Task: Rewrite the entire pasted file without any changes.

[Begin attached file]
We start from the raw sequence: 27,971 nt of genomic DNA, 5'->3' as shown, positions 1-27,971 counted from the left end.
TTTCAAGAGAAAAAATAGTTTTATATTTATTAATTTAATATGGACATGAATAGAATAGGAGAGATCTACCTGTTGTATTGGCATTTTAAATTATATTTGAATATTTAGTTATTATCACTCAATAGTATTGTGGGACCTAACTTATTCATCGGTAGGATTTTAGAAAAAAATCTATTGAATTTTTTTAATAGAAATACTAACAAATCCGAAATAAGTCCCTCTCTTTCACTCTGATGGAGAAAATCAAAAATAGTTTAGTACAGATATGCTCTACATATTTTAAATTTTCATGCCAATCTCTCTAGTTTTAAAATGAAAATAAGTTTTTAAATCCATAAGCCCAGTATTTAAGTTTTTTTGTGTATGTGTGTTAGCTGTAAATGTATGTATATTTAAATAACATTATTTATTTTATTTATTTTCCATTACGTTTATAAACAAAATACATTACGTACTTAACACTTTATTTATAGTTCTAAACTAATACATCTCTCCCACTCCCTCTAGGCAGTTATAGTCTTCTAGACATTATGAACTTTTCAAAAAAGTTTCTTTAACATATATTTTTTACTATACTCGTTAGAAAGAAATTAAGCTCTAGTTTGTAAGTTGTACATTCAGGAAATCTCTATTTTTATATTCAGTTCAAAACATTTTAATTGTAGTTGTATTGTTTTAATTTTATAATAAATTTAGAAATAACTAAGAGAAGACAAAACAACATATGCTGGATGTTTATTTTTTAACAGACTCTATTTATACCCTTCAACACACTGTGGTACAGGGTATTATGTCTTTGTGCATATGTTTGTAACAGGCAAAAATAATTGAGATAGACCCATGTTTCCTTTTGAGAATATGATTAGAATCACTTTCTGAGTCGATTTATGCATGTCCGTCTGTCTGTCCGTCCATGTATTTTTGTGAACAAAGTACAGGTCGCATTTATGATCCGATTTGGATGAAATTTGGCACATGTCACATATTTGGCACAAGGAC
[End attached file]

We start from the raw sequence: 27,971 nt of genomic DNA, 5'->3' as shown, positions 1-27,971 counted from the left end.
TTTCAAGAGAAAAAATAGTTTTATATTTATTAATTTAATATGGACATGAATAGAATAGGAGAGATCTACCTGTTGTATTGGCATTTTAAATTATATTTGAATATTTAGTTATTATCACTCAATAGTATTGTGGGACCTAACTTATTCATCGGTAGGATTTTAGAAAAAAATCTATTGAATTTTTTTAATAGAAATACTAACAAATCCGAAATAAGTCCCTCTCTTTCACTCTGATGGAGAAAATCAAAAATAGTTTAGTACAGATATGCTCTACATATTTTAAATTTTCATGCCAATCTCTCTAGTTTTAAAATGAAAATAAGTTTTTAAATCCATAAGCCCAGTATTTAAGTTTTTTTGTGTATGTGTGTTAGCTGTAAATGTATGTATATTTAAATAACATTATTTATTTTATTTATTTTCCATTACGTTTATAAACAAAATACATTACGTACTTAACACTTTATTTATAGTTCTAAACTAATACATCTCTCCCACTCCCTCTAGGCAGTTATAGTCTTCTAGACATTATGAACTTTTCAAAAAAGTTTCTTTAACATATATTTTTTACTATACTCGTTAGAAAGAAATTAAGCTCTAGTTTGTAAGTTGTACATTCAGGAAATCTCTATTTTTATATTCAGTTCAAAACATTTTAATTGTAGTTGTATTGTTTTAATTTTATAATAAATTTAGAAATAACTAAGAGAAGACAAAACAACATATGCTGGATGTTTATTTTTTAACAGACTCTATTTATACCCTTCAACACACTGTGGTACAGGGTATTATGTCTTTGTGCATATGTTTGTAACAGGCAAAAATAATTGAGATAGACCCATGTTTCCTTTTGAGAATATGATTAGAATCACTTTCTGAGTCGATTTATGCATGTCCGTCTGTCTGTCCGTCCATGTATTTTTGTGAACAAAGTACAGGTCGCATTTATGATCCGATTTGGATGAAATTTGGCACATGTCACATATTTGGCACAAGGAC